To keep the crystallites dispersed, we coated them in oleic acid, a fatty acid that’s in a lot of vegetable and animal fats. We then used heat to remove the oleic acid.
At first, the dispersed ones worked great – just like our modeling predicted. In the first few cycles, they had good voltage, high current delivery, and longer run time than the clumped up regular material.
Then we kept cycling the battery through charges and discharges. And lo and behold, within 10 cycles or so, the results crossed over. At about 25 cycles, the dispersed material started rapidly dropping off, getting worse and worse. It got to the point where it really wasn’t functioning well. In contrast, the batteries that had the clumps of crystallites hung in there. They kept going!
The batteries with the spread-out crystallites did, in fact, initially have more capacity. But as we kept cycling, they were no longer forming the iron oxide; they just got stuck in one phase. Over time, the electrodes developed far more resistance, which makes it really hard for ions and electrons to move around.
Seeing that cross-over at 10 cycles was really a defining moment. We realized the surrounding environment of the magnetite was absolutely crucial.
A Film of Many Mysteries
Something in the magnetite was breaking down the electrolyte. The electrolyte was forming a film on the surface of the particles or electrodes. Although this film in theory could protect the surface while allowing the ions to move, that generally doesn’t happen in conversion materials. Instead, their structure and volume change so much over time that the film increases the material’s resistance, resulting in less and less capacity.
Understanding more about how the film forms could allow us to change its nature. Unfortunately, this film is very elusive. It’s thin, amorphous, and sensitive to moisture.
Traditionally in battery research, you run the battery and then cut it open to analyze it. But once you take it apart, you no longer really know if the materials are the same as when the battery was running. So we took a different approach. A set of techniques called operando techniques allow us to probe a functioning battery while it’s working. That allows us incredible insight. We can now gain real-time information within a real environment.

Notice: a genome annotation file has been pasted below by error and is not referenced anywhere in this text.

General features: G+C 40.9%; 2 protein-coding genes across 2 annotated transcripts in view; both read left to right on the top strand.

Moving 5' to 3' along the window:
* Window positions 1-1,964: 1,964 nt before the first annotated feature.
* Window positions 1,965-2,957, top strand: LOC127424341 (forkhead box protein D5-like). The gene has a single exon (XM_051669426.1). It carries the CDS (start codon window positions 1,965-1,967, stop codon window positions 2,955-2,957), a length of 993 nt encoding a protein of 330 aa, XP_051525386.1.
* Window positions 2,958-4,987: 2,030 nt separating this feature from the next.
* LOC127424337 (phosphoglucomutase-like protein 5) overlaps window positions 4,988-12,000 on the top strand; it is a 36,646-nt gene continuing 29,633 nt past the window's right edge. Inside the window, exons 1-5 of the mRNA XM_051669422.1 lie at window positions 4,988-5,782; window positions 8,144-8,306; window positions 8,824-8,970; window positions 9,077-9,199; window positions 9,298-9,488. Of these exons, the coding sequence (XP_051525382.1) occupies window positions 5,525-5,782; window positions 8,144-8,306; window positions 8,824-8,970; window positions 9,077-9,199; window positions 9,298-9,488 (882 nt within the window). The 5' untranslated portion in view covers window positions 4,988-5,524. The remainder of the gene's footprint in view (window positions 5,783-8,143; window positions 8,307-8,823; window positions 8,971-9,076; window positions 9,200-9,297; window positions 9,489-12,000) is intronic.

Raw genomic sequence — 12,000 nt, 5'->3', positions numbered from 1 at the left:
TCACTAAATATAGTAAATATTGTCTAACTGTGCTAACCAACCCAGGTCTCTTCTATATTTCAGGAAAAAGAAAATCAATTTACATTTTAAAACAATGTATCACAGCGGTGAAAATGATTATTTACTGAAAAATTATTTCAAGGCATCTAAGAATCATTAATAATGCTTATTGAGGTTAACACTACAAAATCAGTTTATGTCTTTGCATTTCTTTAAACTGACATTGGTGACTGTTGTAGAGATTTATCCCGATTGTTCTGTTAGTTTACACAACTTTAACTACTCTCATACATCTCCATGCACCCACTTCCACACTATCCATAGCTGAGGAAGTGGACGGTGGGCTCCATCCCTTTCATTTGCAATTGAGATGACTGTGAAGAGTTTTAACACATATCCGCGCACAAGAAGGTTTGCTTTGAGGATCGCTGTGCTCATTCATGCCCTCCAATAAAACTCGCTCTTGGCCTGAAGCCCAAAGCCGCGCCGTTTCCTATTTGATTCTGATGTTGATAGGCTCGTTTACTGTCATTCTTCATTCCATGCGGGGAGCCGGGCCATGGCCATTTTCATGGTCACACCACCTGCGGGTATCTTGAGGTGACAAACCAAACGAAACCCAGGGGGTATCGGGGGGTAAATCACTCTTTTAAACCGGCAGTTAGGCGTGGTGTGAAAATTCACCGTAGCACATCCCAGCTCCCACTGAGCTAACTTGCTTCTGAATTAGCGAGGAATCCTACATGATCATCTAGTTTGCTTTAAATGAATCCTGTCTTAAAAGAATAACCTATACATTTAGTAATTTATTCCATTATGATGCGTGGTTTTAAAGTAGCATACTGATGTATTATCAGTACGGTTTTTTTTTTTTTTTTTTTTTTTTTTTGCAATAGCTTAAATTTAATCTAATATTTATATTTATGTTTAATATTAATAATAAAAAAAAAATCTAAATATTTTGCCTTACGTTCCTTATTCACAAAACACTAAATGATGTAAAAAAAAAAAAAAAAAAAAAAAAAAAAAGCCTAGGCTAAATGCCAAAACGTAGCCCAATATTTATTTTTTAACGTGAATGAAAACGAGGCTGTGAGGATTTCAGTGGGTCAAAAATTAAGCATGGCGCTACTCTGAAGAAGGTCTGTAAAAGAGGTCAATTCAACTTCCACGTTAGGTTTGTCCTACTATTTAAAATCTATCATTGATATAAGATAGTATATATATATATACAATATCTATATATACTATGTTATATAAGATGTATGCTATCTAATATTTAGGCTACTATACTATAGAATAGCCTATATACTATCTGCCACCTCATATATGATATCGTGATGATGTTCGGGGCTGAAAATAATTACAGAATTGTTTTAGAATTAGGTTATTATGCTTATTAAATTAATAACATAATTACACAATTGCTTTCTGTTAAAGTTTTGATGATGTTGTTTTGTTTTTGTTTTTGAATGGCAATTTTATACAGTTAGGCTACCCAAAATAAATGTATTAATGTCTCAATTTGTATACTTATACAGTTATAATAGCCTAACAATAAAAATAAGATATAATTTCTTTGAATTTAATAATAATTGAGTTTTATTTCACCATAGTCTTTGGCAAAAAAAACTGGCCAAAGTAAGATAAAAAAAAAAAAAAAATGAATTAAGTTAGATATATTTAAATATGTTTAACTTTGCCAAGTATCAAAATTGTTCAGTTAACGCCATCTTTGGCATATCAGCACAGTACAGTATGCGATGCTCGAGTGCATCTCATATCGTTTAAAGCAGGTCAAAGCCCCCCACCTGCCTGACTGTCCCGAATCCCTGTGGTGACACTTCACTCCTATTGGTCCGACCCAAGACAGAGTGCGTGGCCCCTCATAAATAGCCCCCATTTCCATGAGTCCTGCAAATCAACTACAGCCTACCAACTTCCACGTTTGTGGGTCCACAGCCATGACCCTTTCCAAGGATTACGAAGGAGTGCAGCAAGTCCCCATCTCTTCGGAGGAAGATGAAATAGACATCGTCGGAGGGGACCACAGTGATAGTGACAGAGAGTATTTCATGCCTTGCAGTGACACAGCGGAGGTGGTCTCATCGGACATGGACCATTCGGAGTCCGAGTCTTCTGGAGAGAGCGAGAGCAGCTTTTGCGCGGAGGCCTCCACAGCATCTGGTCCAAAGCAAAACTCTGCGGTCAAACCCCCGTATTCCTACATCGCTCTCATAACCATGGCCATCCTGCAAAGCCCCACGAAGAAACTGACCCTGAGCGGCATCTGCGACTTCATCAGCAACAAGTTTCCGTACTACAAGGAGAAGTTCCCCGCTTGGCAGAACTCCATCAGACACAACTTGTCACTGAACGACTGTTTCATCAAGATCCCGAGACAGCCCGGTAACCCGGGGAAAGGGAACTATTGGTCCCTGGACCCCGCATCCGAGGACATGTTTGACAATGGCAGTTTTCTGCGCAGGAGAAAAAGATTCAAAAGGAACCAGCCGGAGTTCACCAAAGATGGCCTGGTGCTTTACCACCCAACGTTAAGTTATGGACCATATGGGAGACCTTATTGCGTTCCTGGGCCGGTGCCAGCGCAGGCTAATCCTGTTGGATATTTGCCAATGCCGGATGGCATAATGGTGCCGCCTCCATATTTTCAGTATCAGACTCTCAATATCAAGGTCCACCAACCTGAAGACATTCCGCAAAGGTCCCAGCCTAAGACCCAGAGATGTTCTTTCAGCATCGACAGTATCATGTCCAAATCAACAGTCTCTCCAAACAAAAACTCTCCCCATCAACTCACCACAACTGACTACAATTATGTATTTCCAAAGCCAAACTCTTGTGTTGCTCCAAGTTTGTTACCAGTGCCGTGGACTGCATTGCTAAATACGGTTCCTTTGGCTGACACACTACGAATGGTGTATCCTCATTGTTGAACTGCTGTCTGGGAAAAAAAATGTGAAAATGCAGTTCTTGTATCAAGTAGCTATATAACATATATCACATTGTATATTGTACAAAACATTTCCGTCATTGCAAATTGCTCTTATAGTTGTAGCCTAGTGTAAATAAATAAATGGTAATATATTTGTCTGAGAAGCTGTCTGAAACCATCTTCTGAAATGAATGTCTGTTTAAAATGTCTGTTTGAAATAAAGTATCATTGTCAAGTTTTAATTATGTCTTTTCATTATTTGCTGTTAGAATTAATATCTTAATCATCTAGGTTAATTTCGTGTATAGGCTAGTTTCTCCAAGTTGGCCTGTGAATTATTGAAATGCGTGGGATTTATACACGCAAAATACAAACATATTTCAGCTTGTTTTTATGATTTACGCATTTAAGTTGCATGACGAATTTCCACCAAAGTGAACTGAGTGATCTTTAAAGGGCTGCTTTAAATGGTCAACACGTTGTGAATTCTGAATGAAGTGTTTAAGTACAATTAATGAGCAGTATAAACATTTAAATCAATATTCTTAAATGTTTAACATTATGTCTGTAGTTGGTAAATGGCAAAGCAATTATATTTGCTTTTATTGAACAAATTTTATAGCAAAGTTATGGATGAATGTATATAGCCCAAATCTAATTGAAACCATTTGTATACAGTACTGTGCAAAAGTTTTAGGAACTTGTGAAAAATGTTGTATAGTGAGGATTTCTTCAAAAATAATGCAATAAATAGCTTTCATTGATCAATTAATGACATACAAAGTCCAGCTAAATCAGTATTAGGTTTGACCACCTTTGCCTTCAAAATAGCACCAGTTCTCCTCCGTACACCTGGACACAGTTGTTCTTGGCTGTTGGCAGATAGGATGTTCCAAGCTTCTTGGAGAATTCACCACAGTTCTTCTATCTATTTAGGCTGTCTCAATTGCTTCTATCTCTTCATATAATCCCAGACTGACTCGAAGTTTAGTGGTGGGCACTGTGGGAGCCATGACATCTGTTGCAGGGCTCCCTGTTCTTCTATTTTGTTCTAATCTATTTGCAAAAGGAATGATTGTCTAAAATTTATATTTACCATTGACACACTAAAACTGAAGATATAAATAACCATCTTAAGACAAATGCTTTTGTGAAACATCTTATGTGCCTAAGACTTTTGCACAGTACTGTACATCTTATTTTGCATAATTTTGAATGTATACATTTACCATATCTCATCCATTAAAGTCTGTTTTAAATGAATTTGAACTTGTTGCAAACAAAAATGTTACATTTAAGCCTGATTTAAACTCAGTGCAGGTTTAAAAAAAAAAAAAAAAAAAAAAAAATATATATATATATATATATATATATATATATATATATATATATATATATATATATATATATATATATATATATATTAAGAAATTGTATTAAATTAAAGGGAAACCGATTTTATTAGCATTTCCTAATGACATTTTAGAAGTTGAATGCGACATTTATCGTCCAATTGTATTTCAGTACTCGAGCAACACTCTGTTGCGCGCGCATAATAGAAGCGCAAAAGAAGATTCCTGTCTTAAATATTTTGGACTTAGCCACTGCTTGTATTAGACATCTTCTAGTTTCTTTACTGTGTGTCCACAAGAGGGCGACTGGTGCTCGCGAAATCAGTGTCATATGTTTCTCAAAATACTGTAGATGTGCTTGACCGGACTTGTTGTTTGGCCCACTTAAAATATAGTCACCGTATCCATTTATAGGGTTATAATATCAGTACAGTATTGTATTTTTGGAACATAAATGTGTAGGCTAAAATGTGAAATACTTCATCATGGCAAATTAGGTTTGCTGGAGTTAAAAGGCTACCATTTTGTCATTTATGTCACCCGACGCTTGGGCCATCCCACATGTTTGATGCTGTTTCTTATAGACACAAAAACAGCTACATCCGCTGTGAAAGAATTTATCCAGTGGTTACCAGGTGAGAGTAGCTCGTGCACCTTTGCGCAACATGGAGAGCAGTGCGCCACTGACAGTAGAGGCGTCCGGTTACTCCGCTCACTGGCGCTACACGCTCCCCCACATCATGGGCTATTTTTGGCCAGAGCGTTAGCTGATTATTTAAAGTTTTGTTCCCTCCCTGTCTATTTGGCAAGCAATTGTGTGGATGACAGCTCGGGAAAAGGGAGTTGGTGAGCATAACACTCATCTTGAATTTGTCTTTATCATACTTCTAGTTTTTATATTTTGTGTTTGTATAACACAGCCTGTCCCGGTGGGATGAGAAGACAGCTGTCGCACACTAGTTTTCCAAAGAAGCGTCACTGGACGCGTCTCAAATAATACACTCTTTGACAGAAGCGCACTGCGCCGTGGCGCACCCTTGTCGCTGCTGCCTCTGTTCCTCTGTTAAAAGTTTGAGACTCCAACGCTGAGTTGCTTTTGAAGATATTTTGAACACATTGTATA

To analyze this film, we ran the batteries while they were in a calorimeter, a machine that measures heat flow. Knowing the fundamental chemical reactions, we used theory to calculate the heat these reactions should produce. As the battery charged and discharged in the lab, we measured the heat it generated. But we got too much! Contrary to our calculations, the magnetite transferred nine electrons instead of eight and produced more heat than expected. What was the source of that extra capacity and heat?
To find it, we used a technique that allowed us to watch the electrons moving and structure changing as the battery ran. In the early stages, when the battery was moving two electrons or less, the physical state of the iron matched up to the theoretical predictions. Then we saw something interesting. After two electrons, the electrons and ions kept flowing, but the state of the iron didn’t change until much later. It wasn’t switching back and forth anymore. We also saw that after two electrons had moved, there was a big increase in resistance.
We realized that the electrolyte was to blame for the film. After two electrons moved, the electrolyte was breaking down and coating the surface of the materials.
An Electrifying Electrolyte
Since the electrolyte played a key role in forming this film, we decided to modify it. If we used some new additives, maybe we could change how it reacts with the electrode materials. We selected an electrolyte solvent that contains fluoride. While few electrolyte solvents use fluoride, previous studies showed that this additive worked well with other materials that change in volume as they cycle, like magnetite.
Comparing batteries with the fluorinated electrolyte to those with no fluoride, we found the fluoride ones were four times better. It’s a huge effect. This happens because the electrolyte with fluoride breaks down at a higher voltage than the one without. Instead of the film forming on the individual iron nanoparticles, it formed on the crystal or clump of crystals. It still left the iron nanoparticles free to cycle back and forth and the material to return to iron oxide. Chemical analysis showed us that the film formed by the fluoride electrolyte also had a different, more stable chemical makeup than the original one.
We found the magnetite with the fluoride electrolyte switched states back and forth between charging and discharging well. The battery with the fluorine-containing electrolyte kept 92 percent of its capacity after 50 cycles – a big improvement.
The pieces all fit together.
As we started on a journey looking at magnetite, scientists from multiple disciplines collaborated to make this coherent picture of what was going on. We demonstrated that if you control the material’s size, how it clumps together, and how the surface interacts with the electrolyte, these high capacity conversion materials really look like feasible alternatives to current technologies. While there’s more work to do, this fundamental science shows the promise of these materials.
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2020-17245 | INT/EXT | Newsroom